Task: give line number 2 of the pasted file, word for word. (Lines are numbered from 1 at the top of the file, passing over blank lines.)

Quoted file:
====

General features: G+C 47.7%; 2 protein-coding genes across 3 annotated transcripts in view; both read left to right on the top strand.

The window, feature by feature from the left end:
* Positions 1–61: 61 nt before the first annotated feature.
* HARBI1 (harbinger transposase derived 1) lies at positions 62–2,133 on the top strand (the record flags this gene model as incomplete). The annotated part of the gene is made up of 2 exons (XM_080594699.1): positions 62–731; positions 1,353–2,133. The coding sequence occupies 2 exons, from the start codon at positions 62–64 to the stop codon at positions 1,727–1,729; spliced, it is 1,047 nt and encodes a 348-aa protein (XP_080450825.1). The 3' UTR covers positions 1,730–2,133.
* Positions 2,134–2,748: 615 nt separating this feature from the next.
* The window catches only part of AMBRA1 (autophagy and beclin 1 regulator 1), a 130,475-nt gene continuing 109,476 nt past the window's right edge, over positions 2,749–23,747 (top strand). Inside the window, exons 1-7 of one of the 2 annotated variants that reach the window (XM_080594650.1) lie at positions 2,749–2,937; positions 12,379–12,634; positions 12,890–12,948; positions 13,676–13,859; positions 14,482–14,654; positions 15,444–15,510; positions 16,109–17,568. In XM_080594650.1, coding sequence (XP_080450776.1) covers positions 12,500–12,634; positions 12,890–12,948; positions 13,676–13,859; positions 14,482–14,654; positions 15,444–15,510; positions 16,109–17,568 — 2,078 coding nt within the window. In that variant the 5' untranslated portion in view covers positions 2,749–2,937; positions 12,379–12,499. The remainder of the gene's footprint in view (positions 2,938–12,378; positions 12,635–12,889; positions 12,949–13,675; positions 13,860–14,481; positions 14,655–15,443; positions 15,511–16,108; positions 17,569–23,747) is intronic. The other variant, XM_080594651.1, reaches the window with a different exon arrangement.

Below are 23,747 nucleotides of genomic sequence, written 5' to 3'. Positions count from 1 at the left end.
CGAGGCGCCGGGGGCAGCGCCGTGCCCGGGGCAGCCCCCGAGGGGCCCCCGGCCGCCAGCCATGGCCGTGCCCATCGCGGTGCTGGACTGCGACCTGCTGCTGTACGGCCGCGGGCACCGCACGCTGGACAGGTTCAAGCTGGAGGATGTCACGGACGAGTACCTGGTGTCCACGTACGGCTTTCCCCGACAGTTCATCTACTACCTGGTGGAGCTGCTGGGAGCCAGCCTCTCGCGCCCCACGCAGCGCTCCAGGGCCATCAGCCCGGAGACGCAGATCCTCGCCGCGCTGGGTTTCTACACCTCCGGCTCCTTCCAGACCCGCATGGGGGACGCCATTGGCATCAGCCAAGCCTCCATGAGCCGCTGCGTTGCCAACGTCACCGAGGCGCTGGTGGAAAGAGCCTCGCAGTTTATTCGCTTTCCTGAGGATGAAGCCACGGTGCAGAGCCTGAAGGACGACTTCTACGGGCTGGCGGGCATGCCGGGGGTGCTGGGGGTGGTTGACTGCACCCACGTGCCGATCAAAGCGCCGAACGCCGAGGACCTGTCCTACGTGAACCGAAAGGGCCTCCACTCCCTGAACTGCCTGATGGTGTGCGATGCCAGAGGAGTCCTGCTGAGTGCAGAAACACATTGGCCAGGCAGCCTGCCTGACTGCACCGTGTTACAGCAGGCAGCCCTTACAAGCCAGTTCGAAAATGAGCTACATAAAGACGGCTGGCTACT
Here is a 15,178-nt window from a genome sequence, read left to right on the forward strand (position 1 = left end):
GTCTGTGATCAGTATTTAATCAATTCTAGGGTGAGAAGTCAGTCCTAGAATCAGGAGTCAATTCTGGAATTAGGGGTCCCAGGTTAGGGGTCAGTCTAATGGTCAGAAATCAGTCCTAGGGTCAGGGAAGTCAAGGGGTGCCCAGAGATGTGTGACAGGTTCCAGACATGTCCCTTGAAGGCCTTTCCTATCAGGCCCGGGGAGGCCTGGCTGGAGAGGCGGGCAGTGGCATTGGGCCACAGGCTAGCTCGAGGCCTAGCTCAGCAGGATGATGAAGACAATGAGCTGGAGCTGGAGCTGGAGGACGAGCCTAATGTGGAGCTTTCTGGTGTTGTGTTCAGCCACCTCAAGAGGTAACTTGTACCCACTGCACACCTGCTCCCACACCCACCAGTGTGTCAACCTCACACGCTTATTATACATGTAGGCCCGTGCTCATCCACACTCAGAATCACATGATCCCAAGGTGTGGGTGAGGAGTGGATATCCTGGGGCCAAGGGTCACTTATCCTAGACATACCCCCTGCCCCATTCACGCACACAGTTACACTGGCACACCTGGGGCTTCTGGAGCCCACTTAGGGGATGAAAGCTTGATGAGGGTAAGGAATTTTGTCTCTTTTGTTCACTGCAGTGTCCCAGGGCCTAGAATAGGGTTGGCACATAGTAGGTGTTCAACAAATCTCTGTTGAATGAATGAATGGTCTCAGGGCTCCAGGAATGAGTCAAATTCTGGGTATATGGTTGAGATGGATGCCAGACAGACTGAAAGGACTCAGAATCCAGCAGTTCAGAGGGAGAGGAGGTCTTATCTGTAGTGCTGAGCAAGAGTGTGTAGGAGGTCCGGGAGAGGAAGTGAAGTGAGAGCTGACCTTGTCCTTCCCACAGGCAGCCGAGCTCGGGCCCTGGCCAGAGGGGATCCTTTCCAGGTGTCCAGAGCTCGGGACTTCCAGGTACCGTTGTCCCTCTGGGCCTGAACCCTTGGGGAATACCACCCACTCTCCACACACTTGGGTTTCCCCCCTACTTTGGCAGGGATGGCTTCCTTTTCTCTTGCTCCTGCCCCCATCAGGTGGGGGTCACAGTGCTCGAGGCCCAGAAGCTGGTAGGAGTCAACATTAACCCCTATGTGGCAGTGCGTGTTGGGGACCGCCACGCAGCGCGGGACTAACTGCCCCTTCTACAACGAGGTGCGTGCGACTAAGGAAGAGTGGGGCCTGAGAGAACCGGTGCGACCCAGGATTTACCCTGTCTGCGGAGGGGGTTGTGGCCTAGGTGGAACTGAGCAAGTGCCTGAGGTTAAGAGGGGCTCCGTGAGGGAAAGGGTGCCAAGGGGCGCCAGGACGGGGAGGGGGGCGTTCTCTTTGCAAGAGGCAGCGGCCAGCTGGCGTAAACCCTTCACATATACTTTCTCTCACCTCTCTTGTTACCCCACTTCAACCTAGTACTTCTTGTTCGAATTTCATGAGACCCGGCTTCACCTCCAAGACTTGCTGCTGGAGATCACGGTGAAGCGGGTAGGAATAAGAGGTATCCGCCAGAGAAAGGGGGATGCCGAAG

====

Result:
The window, feature by feature from the left end: